Doktor Jon's brief introduction to CCTV
Most people think that CCTV is a relatively new invention, but then again, some still don't even know what it is ... well, certainly in some of the further flung corners of the globe..
First things first, what exactly is Closed Circuit Television?
Well the television bit is perhaps self explanatory; it's simply about putting a picture onto a television screen, or 'video monitor' to give it the correct title. Incidentally, historically older basic video monitors were essentially televisions, but without the additional circuitry needed, to receive and decode the Radio Frequency 'TV' signals, which are normally transmitted through the air.
Now the 'Closed Circuit' bit is also quite straightforward.
Let's say for example, that you subscribe to Satellite TV. If you watch your favourite television programme, you and perhaps a few million others will be able to receive the transmitted signal through the dish and 'set top box'.
As anyone with a correctly tuned 'Telly' can access this signal, we can safely describe this type of arrangement as an 'Open Circuit Television' or 'OCTV' system.
Now if a signal is being linked from any source, whether it's a DVD player, a camcorder, or a surveillance camera, directly to a display device such as a television, this is described as a 'Closed Circuit' simply because it is not normally available to anyone else.
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So you can see that in the early days of developing video surveillance security systems, the pictures from the cameras were almost always sent to a monitor, or a video recorder, or indeed a sealed Control Room under 'Closed Circuit' conditions, hence the now widely accepted term "Closed Circuit Television" or "CCTV".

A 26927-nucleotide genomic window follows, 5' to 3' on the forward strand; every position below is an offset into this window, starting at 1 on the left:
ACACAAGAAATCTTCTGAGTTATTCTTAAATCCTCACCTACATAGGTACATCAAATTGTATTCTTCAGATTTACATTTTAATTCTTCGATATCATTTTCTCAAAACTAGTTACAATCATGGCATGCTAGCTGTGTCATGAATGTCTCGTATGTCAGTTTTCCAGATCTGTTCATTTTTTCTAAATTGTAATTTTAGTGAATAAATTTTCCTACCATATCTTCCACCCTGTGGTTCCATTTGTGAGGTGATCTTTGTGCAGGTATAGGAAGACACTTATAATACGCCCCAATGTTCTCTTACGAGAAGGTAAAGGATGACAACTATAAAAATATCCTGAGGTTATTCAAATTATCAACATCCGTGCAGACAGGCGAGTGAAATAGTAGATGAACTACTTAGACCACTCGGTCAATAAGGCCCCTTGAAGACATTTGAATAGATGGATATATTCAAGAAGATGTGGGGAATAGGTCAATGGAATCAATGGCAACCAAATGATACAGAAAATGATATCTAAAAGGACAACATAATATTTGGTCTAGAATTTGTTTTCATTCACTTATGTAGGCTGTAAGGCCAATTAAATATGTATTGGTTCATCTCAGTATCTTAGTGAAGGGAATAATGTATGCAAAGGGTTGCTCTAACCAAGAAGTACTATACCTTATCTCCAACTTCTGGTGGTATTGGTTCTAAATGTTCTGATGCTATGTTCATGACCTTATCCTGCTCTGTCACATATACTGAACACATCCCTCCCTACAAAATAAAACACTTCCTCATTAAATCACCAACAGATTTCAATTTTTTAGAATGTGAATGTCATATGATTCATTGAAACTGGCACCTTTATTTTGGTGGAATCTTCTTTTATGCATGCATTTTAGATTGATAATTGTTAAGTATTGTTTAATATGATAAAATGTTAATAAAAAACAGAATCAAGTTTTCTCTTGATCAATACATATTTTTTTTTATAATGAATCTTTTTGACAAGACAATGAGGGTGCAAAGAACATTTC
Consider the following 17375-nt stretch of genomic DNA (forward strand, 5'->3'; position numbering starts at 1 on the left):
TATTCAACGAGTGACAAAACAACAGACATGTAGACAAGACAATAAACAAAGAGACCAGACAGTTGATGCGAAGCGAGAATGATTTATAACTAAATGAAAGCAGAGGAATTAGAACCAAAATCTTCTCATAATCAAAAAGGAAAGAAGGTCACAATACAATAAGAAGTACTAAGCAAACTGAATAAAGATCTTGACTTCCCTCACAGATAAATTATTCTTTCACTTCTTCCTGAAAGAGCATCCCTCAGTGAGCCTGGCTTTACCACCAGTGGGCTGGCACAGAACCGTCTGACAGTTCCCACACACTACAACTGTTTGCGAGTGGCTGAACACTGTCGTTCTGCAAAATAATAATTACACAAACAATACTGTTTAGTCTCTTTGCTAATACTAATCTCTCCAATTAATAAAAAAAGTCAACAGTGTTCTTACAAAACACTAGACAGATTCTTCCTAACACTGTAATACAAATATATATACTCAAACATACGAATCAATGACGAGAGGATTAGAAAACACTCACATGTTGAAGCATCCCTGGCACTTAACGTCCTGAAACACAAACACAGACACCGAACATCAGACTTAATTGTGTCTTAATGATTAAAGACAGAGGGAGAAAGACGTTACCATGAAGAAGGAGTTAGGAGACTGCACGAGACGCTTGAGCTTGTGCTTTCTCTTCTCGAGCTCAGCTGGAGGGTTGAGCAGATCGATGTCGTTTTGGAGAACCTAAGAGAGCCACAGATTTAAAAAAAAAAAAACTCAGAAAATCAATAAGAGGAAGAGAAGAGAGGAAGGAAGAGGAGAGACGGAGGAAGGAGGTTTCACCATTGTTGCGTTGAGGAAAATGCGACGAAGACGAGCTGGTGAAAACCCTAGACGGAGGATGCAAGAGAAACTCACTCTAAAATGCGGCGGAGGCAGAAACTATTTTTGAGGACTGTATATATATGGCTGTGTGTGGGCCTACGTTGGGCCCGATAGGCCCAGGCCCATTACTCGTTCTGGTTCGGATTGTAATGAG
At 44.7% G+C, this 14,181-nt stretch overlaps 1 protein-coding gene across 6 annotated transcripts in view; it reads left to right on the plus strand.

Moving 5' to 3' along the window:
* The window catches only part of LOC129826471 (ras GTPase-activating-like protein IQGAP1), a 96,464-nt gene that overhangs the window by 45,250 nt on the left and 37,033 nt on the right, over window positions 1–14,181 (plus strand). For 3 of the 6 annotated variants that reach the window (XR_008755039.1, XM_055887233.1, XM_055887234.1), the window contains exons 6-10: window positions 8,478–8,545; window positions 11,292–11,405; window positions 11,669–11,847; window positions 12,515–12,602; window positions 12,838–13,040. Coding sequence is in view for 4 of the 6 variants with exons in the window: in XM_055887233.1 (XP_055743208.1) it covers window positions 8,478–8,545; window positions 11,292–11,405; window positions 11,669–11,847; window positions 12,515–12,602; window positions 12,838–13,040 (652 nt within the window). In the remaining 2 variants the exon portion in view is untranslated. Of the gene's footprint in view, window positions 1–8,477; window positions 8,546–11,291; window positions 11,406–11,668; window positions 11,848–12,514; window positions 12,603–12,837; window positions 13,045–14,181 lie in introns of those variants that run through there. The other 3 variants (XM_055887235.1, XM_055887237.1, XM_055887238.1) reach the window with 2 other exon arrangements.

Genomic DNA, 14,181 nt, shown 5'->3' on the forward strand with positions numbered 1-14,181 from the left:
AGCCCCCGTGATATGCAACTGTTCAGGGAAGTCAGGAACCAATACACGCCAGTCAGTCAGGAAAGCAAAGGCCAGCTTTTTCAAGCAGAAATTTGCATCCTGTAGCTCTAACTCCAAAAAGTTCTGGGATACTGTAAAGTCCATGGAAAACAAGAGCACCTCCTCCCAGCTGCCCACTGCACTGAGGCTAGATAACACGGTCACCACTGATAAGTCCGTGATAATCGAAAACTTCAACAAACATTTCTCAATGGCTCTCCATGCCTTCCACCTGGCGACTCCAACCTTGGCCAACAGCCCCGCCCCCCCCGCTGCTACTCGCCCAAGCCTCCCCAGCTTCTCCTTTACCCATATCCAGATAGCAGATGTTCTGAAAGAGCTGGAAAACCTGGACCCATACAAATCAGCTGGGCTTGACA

Whilst the now widescale use of video cameras for security, has really only taken off in the last dozen years or so, the technology has actually been available in one form or another, for perhaps the last forty years (more background info. available in the "History of CCTV' section).
Now of course, "CCTV" cameras appear to be everywhere, and even domestic household cameras can be bought for very little cost; so the longterm development of security surveillance looks assured. 'Digital' and 'IP'' based network technology products provide opportunities for developing even more sophisticated "Network Surveillance" or "IP Video" systems. Also the gradual increase in availability of "HD" standard video surveillance equipment will undoubtedly impact on conventional "legacy" CCTV analogue systems, which are destined to gradually decline in popularity and usage over the coming years.
For the moment at least, analogue CCTV continues to outsell IP Video in the UK, although this situation is unlikely to continue for any great length of time.